Thursday, November 13, 2014

no. 349 - rich reese


Who is the man: Rich Reese played in a career-high 153 games in 1970 after a breakout year in 1969 in which he batted .322 for the AL West-winning Minnesota Twins.

Can ya dig it: That's quite the wide stance there.

Right on: It appears that the Twins are playing the Yankees in this photo. I'm wondering if Thurman Munson is the catcher, which would make yet another cameo for the king of early '70s cameos.

You see this cat Reese is a bad mother: Reese is probably most remembered by Twins fans as the man who hit a pinch-hit grand slam in 1969 against the Orioles to win the game for Minnesota and end pitcher Dave McNally's win streak at 17 straight games, which was one short of the AL record.

Shut your mouth: Reese went on to work for Jim Beam after his baseball career and eventually became CEO for the company. He said he gave the name to the vodka drink "Blueberry Muffin".

No one understands him but his woman: Reese was beginning what would be a precipitous decline in 1970. In '71, he'd hit .219 and a couple years later he couldn't get to .200. Reese replaced Harmon Killebrew at first base when Killebrew returned to third in 1968. But the Twins' investment in Reese caused them to term infield prospect Graig Nettles expendable and he was dealt to the Indians. Reese was a part-time player for the Twins by '73.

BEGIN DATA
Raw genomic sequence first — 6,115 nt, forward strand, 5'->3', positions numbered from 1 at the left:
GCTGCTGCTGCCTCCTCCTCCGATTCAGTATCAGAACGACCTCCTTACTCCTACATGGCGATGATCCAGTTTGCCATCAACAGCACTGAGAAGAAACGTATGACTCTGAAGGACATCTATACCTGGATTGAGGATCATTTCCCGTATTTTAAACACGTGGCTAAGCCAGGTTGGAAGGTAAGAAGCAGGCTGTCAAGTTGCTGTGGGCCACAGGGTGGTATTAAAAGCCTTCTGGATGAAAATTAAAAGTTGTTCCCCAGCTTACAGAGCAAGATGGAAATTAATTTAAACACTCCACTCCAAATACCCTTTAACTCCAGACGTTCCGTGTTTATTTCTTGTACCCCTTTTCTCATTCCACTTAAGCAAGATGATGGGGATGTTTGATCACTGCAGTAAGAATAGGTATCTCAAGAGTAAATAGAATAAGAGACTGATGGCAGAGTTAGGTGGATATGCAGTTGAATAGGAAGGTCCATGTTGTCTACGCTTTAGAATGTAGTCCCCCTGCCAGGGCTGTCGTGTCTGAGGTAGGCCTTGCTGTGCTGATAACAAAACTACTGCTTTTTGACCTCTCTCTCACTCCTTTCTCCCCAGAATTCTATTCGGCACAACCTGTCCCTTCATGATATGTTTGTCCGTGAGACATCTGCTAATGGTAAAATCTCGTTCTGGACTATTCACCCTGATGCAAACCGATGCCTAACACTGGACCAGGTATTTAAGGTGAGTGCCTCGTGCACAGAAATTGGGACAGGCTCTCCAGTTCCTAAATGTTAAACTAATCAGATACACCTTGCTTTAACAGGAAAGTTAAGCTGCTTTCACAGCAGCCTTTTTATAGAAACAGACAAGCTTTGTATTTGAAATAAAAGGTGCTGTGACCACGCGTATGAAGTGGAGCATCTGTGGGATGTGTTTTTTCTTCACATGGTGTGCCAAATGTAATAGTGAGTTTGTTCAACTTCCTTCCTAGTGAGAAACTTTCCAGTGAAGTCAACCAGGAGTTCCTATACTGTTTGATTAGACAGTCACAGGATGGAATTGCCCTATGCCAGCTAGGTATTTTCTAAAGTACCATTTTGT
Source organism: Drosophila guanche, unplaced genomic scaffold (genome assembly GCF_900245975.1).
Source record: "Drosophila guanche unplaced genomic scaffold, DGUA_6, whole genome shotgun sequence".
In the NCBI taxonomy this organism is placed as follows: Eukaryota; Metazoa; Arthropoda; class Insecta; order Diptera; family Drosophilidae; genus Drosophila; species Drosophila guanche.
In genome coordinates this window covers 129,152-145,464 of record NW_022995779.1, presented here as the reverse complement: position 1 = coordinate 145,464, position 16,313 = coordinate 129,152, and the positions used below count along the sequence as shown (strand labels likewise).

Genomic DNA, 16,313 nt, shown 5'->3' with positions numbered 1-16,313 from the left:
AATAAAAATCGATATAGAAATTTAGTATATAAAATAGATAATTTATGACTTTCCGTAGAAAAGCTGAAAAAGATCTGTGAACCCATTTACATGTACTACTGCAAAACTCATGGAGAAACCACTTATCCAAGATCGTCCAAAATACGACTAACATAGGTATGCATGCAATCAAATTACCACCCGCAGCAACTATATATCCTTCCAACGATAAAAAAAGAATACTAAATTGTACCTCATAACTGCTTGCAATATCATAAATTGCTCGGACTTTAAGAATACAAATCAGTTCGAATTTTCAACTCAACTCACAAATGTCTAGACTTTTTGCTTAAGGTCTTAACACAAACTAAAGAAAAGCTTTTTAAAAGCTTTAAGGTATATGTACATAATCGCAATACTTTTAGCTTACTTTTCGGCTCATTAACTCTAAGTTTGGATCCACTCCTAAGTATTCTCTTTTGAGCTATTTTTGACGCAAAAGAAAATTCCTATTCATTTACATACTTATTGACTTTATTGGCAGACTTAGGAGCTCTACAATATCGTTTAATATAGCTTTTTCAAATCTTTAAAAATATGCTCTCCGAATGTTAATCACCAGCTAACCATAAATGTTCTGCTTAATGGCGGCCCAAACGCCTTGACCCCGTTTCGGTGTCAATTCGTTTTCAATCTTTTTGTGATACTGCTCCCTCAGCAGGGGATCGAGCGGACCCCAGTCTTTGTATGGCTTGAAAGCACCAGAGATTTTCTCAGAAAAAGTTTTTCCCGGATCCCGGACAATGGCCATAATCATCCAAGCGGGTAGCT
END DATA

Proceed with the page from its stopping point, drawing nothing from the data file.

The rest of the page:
(A word about the back): Sure, career highs in games, at-bats, runs and stolen bases (woooo -- five!), but Topps neglects to mention that Reese had four fewer hits in 1970 than 1969 despite 82 more at-bats. Fewer doubles, homers, RBIs, etc., too.

1 comment:

  1. I fault the Twins organization for the Nettles trade. Despite Reese's good year, they should have sent him packing given that his trade value would have been high. it wouldn't take a rocket scientist to know Killebrew was not a good fielder in general and especially at third and his skills would only decline with age.

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